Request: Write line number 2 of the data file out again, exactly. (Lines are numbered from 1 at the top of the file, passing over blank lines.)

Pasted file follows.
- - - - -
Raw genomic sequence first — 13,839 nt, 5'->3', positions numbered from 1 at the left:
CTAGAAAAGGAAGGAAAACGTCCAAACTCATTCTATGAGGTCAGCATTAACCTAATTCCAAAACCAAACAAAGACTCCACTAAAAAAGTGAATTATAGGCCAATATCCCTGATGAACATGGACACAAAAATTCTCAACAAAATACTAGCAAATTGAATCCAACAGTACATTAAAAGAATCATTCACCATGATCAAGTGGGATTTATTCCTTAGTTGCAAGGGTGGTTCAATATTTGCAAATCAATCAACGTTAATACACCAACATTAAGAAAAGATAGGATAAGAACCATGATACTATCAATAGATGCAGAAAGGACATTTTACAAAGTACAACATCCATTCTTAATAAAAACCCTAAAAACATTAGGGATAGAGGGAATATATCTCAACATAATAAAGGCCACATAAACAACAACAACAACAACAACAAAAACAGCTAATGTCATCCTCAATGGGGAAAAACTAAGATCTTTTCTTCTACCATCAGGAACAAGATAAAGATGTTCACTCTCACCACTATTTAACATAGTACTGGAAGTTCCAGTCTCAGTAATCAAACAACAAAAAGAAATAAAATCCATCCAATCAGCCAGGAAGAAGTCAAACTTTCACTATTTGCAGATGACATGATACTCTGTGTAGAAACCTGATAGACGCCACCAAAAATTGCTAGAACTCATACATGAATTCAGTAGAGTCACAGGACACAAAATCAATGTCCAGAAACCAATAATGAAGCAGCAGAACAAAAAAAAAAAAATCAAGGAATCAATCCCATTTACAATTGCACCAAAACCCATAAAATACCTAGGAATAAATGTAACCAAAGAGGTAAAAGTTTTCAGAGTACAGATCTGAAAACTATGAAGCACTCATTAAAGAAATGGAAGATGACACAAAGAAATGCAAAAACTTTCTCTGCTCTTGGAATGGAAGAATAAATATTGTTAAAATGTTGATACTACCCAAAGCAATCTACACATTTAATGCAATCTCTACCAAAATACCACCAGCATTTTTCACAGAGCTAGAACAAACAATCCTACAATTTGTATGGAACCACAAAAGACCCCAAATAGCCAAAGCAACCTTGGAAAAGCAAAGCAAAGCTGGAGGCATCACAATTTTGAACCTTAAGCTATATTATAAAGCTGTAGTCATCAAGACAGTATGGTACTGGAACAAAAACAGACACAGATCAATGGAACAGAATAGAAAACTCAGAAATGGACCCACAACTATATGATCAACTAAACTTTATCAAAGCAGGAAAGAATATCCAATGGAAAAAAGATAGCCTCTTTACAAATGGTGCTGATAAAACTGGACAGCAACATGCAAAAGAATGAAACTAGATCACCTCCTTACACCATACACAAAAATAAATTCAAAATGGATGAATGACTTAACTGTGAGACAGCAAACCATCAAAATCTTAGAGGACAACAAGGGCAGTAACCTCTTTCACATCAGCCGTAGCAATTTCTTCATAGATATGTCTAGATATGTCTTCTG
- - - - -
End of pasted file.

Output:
CTAGAAAAGGAAGGAAAACGTCCAAACTCATTCTATGAGGTCAGCATTAACCTAATTCCAAAACCAAACAAAGACTCCACTAAAAAAGTGAATTATAGGCCAATATCCCTGATGAACATGGACACAAAAATTCTCAACAAAATACTAGCAAATTGAATCCAACAGTACATTAAAAGAATCATTCACCATGATCAAGTGGGATTTATTCCTTAGTTGCAAGGGTGGTTCAATATTTGCAAATCAATCAACGTTAATACACCAACATTAAGAAAAGATAGGATAAGAACCATGATACTATCAATAGATGCAGAAAGGACATTTTACAAAGTACAACATCCATTCTTAATAAAAACCCTAAAAACATTAGGGATAGAGGGAATATATCTCAACATAATAAAGGCCACATAAACAACAACAACAACAACAACAAAAACAGCTAATGTCATCCTCAATGGGGAAAAACTAAGATCTTTTCTTCTACCATCAGGAACAAGATAAAGATGTTCACTCTCACCACTATTTAACATAGTACTGGAAGTTCCAGTCTCAGTAATCAAACAACAAAAAGAAATAAAATCCATCCAATCAGCCAGGAAGAAGTCAAACTTTCACTATTTGCAGATGACATGATACTCTGTGTAGAAACCTGATAGACGCCACCAAAAATTGCTAGAACTCATACATGAATTCAGTAGAGTCACAGGACACAAAATCAATGTCCAGAAACCAATAATGAAGCAGCAGAACAAAAAAAAAAAAATCAAGGAATCAATCCCATTTACAATTGCACCAAAACCCATAAAATACCTAGGAATAAATGTAACCAAAGAGGTAAAAGTTTTCAGAGTACAGATCTGAAAACTATGAAGCACTCATTAAAGAAATGGAAGATGACACAAAGAAATGCAAAAACTTTCTCTGCTCTTGGAATGGAAGAATAAATATTGTTAAAATGTTGATACTACCCAAAGCAATCTACACATTTAATGCAATCTCTACCAAAATACCACCAGCATTTTTCACAGAGCTAGAACAAACAATCCTACAATTTGTATGGAACCACAAAAGACCCCAAATAGCCAAAGCAACCTTGGAAAAGCAAAGCAAAGCTGGAGGCATCACAATTTTGAACCTTAAGCTATATTATAAAGCTGTAGTCATCAAGACAGTATGGTACTGGAACAAAAACAGACACAGATCAATGGAACAGAATAGAAAACTCAGAAATGGACCCACAACTATATGATCAACTAAACTTTATCAAAGCAGGAAAGAATATCCAATGGAAAAAAGATAGCCTCTTTACAAATGGTGCTGATAAAACTGGACAGCAACATGCAAAAGAATGAAACTAGATCACCTCCTTACACCATACACAAAAATAAATTCAAAATGGATGAATGACTTAACTGTGAGACAGCAAACCATCAAAATCTTAGAGGACAACAAGGGCAGTAACCTCTTTCACATCAGCCGTAGCAATTTCTTCATAGATATGTCTAGATATGTCTTCTG